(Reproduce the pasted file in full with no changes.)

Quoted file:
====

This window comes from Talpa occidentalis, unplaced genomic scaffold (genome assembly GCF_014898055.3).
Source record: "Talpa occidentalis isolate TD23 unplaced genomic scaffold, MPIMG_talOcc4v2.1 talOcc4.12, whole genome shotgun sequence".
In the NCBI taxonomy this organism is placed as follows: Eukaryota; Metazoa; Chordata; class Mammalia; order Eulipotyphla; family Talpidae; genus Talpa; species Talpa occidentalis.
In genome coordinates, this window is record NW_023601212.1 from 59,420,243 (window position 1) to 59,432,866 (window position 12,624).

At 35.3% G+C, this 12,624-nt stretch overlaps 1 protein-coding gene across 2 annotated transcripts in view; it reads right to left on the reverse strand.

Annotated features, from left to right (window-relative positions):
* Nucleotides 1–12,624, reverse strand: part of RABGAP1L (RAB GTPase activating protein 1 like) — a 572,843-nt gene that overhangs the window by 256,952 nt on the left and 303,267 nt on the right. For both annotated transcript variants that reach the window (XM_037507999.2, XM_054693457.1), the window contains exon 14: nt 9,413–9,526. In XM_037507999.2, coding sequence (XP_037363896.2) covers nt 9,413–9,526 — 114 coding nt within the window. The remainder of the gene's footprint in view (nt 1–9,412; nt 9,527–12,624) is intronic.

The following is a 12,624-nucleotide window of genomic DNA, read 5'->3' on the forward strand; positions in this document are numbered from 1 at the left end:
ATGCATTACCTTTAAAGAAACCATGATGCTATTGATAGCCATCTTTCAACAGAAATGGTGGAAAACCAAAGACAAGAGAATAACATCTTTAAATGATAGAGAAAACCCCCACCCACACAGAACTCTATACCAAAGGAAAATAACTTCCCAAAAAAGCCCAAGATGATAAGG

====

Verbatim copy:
This window comes from Talpa occidentalis, unplaced genomic scaffold (genome assembly GCF_014898055.3).
Source record: "Talpa occidentalis isolate TD23 unplaced genomic scaffold, MPIMG_talOcc4v2.1 talOcc4.12, whole genome shotgun sequence".
In the NCBI taxonomy this organism is placed as follows: Eukaryota; Metazoa; Chordata; class Mammalia; order Eulipotyphla; family Talpidae; genus Talpa; species Talpa occidentalis.
In genome coordinates, this window is record NW_023601212.1 from 59,420,243 (window position 1) to 59,432,866 (window position 12,624).

At 35.3% G+C, this 12,624-nt stretch overlaps 1 protein-coding gene across 2 annotated transcripts in view; it reads right to left on the reverse strand.

Annotated features, from left to right (window-relative positions):
* Nucleotides 1–12,624, reverse strand: part of RABGAP1L (RAB GTPase activating protein 1 like) — a 572,843-nt gene that overhangs the window by 256,952 nt on the left and 303,267 nt on the right. For both annotated transcript variants that reach the window (XM_037507999.2, XM_054693457.1), the window contains exon 14: nt 9,413–9,526. In XM_037507999.2, coding sequence (XP_037363896.2) covers nt 9,413–9,526 — 114 coding nt within the window. The remainder of the gene's footprint in view (nt 1–9,412; nt 9,527–12,624) is intronic.

The following is a 12,624-nucleotide window of genomic DNA, read 5'->3' on the forward strand; positions in this document are numbered from 1 at the left end:
ATGCATTACCTTTAAAGAAACCATGATGCTATTGATAGCCATCTTTCAACAGAAATGGTGGAAAACCAAAGACAAGAGAATAACATCTTTAAATGATAGAGAAAACCCCCACCCACACAGAACTCTATACCAAAGGAAAATAACTTCCCAAAAAAGCCCAAGATGATAAGG